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UN chief for humanitarian aid depicts bleak picture in South Sudan

Xinhua,December 08, 2017 Adjust font size:

UNITED NATIONS, Dec. 7 (Xinhua) -- The top UN official for humanitarian aid has warned that the humanitarian situation in South Sudan is dire and humanitarian access remains impeded.

The number of severely food insecure people has steadily increased each year. Some 1.25 million people are in emergency phase of food insecurity, one step away from famine, Mark Lowcock, UN undersecretary-general for humanitarian affairs and emergency relief coordinator, told the Security Council on Thursday.

The number of South Sudanese in emergency phase of food insecurity almost doubled over a year. In early 2018, half of the population will be reliant on emergency food, said Lowcock.

Seven million people inside the country -- almost two-thirds of the remaining population -- still need humanitarian assistance. About 1.9 million people are internally displaced, of whom some 210,000 seek safety in protection sites located on premises of the UN peacekeeping mission in South Sudan, or UNMISS, he said.

Only one in 10 people has access to basic sanitation which helps prevent deadly diseases. Only half of the country's schools are functioning and 2 million children are currently out of school. In every other household, a woman or girl experienced gender-based violence in the past year, according to the International Organization for Migration (IOM). Reported rates of violence against women and girls in South Sudan are double the global average and among the highest in the world.

Allowing and facilitating rapid and unimpeded humanitarian access for civilians in need is an obligation for all parties and essential for humanitarian relief organizations to effectively save lives, he said. But the government, opposition forces and non-state armed actors have continued to interfere with the delivery of humanitarian assistance in recent weeks. Ongoing fighting also prevents aid delivery.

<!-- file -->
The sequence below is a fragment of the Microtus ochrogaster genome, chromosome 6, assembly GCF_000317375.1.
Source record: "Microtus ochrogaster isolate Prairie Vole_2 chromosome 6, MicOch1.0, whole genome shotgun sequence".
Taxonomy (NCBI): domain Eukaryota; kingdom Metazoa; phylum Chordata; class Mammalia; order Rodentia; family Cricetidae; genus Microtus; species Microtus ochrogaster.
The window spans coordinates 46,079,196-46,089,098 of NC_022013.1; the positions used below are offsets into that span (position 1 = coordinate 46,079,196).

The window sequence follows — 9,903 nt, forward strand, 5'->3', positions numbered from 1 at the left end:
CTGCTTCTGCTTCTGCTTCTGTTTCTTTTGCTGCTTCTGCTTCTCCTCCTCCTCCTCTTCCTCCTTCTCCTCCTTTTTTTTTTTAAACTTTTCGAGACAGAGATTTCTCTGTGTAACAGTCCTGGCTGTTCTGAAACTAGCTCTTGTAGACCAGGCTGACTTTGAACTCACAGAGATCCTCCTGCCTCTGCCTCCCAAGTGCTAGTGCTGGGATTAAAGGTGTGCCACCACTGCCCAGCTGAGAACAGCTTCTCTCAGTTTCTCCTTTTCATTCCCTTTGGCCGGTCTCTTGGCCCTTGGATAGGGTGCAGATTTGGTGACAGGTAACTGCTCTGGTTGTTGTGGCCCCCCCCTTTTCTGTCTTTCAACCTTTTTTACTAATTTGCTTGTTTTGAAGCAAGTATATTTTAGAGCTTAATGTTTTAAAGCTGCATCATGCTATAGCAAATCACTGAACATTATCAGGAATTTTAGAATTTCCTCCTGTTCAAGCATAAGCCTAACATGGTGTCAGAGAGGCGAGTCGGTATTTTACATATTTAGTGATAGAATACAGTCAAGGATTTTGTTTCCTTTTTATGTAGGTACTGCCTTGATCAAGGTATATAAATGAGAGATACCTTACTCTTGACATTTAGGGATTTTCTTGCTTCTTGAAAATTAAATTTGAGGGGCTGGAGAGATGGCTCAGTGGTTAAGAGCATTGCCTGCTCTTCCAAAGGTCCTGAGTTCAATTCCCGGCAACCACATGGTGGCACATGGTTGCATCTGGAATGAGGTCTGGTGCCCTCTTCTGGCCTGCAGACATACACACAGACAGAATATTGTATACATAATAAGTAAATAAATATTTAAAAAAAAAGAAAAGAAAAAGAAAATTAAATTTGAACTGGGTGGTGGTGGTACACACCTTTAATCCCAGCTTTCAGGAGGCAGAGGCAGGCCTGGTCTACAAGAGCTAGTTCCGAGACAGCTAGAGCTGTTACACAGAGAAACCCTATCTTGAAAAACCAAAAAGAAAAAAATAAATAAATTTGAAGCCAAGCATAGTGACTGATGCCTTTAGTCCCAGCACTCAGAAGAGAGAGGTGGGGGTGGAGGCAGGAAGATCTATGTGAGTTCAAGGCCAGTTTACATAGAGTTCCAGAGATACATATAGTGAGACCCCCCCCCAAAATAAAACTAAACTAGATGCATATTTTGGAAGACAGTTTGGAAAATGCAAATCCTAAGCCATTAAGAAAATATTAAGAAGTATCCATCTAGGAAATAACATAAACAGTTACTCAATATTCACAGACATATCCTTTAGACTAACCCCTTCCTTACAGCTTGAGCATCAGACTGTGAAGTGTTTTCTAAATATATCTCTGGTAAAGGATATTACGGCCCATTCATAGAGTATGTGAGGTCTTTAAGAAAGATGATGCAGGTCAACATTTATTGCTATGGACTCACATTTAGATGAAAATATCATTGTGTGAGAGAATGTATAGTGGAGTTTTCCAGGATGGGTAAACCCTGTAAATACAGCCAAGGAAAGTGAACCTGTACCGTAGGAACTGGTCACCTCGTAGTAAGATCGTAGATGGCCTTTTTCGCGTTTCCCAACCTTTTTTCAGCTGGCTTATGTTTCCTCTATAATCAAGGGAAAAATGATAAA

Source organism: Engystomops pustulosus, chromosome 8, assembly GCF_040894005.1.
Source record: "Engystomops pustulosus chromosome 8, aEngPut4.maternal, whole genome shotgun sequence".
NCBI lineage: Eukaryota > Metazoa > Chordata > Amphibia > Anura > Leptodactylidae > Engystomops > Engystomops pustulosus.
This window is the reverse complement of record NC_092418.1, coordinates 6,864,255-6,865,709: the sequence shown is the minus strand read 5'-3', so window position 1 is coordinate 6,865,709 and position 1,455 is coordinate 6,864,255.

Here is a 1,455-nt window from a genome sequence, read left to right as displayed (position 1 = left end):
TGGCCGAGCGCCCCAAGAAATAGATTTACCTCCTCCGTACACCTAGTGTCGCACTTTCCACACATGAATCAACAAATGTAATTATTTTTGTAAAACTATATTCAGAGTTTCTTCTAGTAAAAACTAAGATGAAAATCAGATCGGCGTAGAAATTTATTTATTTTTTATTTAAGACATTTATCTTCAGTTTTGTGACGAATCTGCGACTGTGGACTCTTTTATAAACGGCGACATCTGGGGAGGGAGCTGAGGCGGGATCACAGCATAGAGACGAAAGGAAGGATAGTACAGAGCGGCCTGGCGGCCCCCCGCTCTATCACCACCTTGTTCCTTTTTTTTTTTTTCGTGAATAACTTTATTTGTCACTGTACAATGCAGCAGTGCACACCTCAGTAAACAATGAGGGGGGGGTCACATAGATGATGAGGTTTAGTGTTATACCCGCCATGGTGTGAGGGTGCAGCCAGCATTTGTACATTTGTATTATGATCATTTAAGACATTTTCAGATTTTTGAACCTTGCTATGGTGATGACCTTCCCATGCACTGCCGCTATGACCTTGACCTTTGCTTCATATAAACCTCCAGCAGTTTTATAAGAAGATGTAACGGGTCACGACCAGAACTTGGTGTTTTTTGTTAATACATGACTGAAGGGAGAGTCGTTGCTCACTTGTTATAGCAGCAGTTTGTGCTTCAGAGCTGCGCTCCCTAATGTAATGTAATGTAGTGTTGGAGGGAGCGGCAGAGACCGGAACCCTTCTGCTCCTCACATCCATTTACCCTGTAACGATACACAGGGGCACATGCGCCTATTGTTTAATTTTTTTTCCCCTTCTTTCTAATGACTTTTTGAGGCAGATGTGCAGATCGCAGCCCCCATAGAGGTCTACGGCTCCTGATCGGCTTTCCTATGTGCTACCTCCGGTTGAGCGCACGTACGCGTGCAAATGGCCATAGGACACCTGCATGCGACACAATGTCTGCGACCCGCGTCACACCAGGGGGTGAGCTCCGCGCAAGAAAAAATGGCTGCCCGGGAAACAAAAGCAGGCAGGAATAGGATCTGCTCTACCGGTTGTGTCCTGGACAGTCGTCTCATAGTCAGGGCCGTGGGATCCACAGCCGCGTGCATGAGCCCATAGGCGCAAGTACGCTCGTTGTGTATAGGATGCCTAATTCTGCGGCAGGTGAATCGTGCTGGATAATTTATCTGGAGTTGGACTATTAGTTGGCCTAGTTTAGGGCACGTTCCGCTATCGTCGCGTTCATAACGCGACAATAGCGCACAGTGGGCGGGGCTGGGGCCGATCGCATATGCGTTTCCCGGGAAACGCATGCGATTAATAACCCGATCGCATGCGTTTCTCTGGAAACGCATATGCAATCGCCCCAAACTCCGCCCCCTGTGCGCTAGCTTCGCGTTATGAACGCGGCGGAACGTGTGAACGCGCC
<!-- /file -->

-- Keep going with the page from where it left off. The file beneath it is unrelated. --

With the beginning of the dry season, military offenses have further intensified in the past days, forcing civilians to flee, he said.

At least 95 humanitarian workers have been killed in line of duty since the start of the conflict in late 2013, and at least 28 this year alone.

Lowcock indicated that the tragedy in South Sudan is purely man-made. The suffering faced by civilians is primarily the result of actions by the parties in their conduct of the conflict.

The alarming level of food insecurity, for example, is directly linked to restrictions on people's freedom of movement, their access to humanitarian assistance and their ability to plant or harvest, said Lowcock. The impact of conflict on agriculture is particularly severe in the Greater Equatorias, which was typically a surplus-producing area before the conflict, but is now seeing production deficits due to insecurity and related access challenges. Most farmers from the most productive area along the border with Uganda are now in refugee camps inside Uganda, he said.

Despite the many challenges, the United Nations and its humanitarian partners have reached 5 million people, said Lowcock. Enditem